Edwardsian Anxieties: Lust?

edwards woodDid Edwards struggle with lust? Even without any conclusive evidence we could probably still suggest yes. After all, he was a man. Some scholars, however, have suggested that perhaps his struggle with lust was even more heightened than simply that of a common man. George Marsden makes several comments about Edwards struggle with sexual lust. If Christians today are somewhat hesitant to discuss their sexual struggles, it’s safe to say that the Puritans were even more discreet. However we interpret the allusions to sexual temptation, Edwards took seriously these stray thoughts. Edwards’ efforts to control his thoughts is a good model for young men today.

It’s important to note that we do not have original copies of Edwards journal entries. Most of what we have are transcriptions from later admirers of the great theologian. Had Edwards been forthright in his journals about any struggle with sexual sin it may have been edited out or revised to be more suggestive. Even if he had not, however, there are reasons to suggest that perhaps Edwards did indeed have a particular battle against lust. There are times where he writes in his journal of sinful thoughts overtaking his mind, such that he has trouble dismissing them. George Marsden writes:

His fretful disposition plus his pride and the resultant attitude toward others were the sins he combated most openly, but we can be sure that he was also fighting sexual desires, even if he did not directly record his struggles with those temptations. One possible allusion to such enticements is in entry on a Saturday morning in July: “When I am violently beset with temptations, or cannot rid myself of evil thoughts, to do some sum in arithmetic, or geometry, or some other study, which necessarily engages all my thoughts, and unavoidably keeps them from wandering” (July 27). (Jonathan Edwards: A Life, 56)

The sense of overwhelming temptation compelled him to engage his mind fully in some other healthy, distracting activity. He would not allow himself to be swept up in the sinful thoughts of his mind, countering them required serious engagement of his thought. Far too often young men today indulge in those thoughts, or wish them away, but are unwilling to do anything to change those thoughts or work them away in a healthy mental business. Edwards would not indulge.

Regularly he wrote of an active mind being a means to escape sinful thoughts.

Sabbath morning, Sept. 1. When I am violently beset with worldly thoughts, for a relief, to think of death, and the doleful circumstances of it.

Thursday, March 7. I think I now suffer from not forcing myself enough on religious thoughts

Saturday night, June 8. At Boston. When I find myself listless and dull, and not easily affected by reading religious books, then to read my resolutions, remarks,      reflections, &c.—One thing that would be of great advantage to me, in reading to my profit, would be, the endeavouring, with      all my might, to keep the image and picture of the thing in my mind, and be careful that I do not lose it in the chain of the discourse.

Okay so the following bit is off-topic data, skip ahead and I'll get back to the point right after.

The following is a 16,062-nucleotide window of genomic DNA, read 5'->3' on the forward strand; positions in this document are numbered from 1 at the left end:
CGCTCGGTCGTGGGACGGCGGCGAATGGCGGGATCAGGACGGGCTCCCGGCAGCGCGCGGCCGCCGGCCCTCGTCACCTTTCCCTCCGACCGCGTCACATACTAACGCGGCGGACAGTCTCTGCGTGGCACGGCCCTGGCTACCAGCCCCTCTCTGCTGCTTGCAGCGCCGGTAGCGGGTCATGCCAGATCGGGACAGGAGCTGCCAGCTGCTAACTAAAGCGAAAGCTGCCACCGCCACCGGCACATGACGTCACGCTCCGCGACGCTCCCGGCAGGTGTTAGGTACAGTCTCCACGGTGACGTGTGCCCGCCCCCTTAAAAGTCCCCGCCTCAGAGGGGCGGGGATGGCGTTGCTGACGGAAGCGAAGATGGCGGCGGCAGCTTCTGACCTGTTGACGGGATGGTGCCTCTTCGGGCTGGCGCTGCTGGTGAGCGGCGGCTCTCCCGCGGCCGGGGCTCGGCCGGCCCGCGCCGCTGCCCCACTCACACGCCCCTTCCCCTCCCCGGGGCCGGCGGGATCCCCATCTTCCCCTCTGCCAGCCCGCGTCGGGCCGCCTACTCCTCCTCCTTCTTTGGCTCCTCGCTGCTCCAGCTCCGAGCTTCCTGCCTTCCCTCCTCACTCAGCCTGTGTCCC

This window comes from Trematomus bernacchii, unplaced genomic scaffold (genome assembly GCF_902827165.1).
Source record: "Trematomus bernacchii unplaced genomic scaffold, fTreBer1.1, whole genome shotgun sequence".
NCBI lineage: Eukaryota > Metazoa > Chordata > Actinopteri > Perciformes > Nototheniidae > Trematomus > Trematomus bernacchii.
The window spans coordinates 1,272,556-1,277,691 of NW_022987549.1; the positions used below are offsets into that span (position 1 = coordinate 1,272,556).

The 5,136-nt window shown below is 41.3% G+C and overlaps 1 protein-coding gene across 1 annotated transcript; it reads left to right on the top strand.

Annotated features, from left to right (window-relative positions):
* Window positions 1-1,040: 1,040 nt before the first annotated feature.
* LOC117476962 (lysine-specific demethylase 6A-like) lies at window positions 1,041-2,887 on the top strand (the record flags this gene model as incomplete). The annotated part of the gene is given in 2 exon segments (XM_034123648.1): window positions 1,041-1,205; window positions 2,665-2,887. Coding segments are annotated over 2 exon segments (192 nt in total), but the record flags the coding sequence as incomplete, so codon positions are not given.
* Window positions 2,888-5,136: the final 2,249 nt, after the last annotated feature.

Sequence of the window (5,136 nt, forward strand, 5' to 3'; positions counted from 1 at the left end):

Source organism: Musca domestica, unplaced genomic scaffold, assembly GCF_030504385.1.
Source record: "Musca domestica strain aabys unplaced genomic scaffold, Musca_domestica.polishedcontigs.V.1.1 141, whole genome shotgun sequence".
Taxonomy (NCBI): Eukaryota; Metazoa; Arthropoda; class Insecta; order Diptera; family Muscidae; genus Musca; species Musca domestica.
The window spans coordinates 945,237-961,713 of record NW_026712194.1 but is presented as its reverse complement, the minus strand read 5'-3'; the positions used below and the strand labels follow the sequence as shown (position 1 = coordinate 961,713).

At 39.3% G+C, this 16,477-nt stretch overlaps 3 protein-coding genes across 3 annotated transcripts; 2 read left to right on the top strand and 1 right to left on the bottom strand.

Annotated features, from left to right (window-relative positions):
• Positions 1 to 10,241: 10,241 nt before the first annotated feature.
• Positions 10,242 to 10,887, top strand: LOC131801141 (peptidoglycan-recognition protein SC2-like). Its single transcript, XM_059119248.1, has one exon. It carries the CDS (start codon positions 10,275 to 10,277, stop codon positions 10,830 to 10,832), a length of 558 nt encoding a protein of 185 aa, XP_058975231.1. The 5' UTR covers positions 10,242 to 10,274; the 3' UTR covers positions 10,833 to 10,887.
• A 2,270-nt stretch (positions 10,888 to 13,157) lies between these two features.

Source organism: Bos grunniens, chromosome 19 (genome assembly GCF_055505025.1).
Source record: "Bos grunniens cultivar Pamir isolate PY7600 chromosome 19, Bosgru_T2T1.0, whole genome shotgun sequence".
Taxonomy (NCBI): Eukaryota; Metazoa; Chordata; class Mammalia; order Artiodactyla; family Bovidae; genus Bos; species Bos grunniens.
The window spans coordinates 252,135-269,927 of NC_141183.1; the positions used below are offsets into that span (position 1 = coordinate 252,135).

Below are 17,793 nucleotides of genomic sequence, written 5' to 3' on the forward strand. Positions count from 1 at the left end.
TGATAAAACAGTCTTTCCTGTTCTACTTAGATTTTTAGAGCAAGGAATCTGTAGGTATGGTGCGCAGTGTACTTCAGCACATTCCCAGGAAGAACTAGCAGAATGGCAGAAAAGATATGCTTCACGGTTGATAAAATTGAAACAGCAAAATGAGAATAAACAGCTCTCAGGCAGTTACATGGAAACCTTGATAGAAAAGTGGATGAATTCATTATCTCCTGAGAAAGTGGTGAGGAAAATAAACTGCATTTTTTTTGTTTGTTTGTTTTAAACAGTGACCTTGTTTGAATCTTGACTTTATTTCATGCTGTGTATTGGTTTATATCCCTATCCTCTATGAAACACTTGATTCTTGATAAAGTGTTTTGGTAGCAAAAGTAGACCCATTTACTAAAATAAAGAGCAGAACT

Engaging his mind in more godly thoughts was the means to fighting his sin. Of course Paul acknowledges this clearly in the Scriptures. We are transformed, how? We are transformed by the renewing of our minds (Rom. 12:2). This was his manner of dealing with sin. Marsden again comments:

Although Jonathan was guarded in his diary, he occasionally alluded to the problem. In November 1725 he observed, “When one suppresses thoughts that tend to divert the run of the mind’s operations from religion, whether they are melancholy, or anxious, or passionate, or any others; there is this good effect of it, that it keeps the mind in its freedom. Those thoughts are stopped in the beginning, that would have set the mind a-going in that stream.” In dealing with any of these three recurrent psychic distractions, “melancholy, anxious, and passionate,” his most typical cure was to keep driving himself to work his way out of it. (107)

To battle passionate thoughts, then, Edwards sought to actively engaging his mind in working towards the things of God. What was true of idle hands was equally true of idle minds, so Edwards would not let his rest until it had fought sinful thoughts with godly thoughts and conquered desire. It’s a lesson many mentally lazy young men today can learn from.

Whether we conclude that Edwards struggled with lust or not we may draw helpful practices from him. Edwards would not allow his mind to wander, to drift, to default into some passive state. Far too many young men that I counsel live their lives in a passive state. They are affected constantly by lustful thoughts because they never engage their mind in anything better, they never go on the offensive to attack lustful thoughts with godly thoughts. The Psalmist asked, “How can a young man keep his way pure?” He answered, “By guarding it according to your word” (Psalm 119:9). Do you want to fight lustful thoughts, take a play from Edwards’ book: actively engage your mind in the things of God. It will not be easy, but don’t settle for anything less than victory over sin. If Edwards did struggle with lust, it seems from his journals that he genuinely struggled with it. Far too many young men I know don’t “struggle,” they simply lust. Edwards can model a fighting mind for us here, follow his example.

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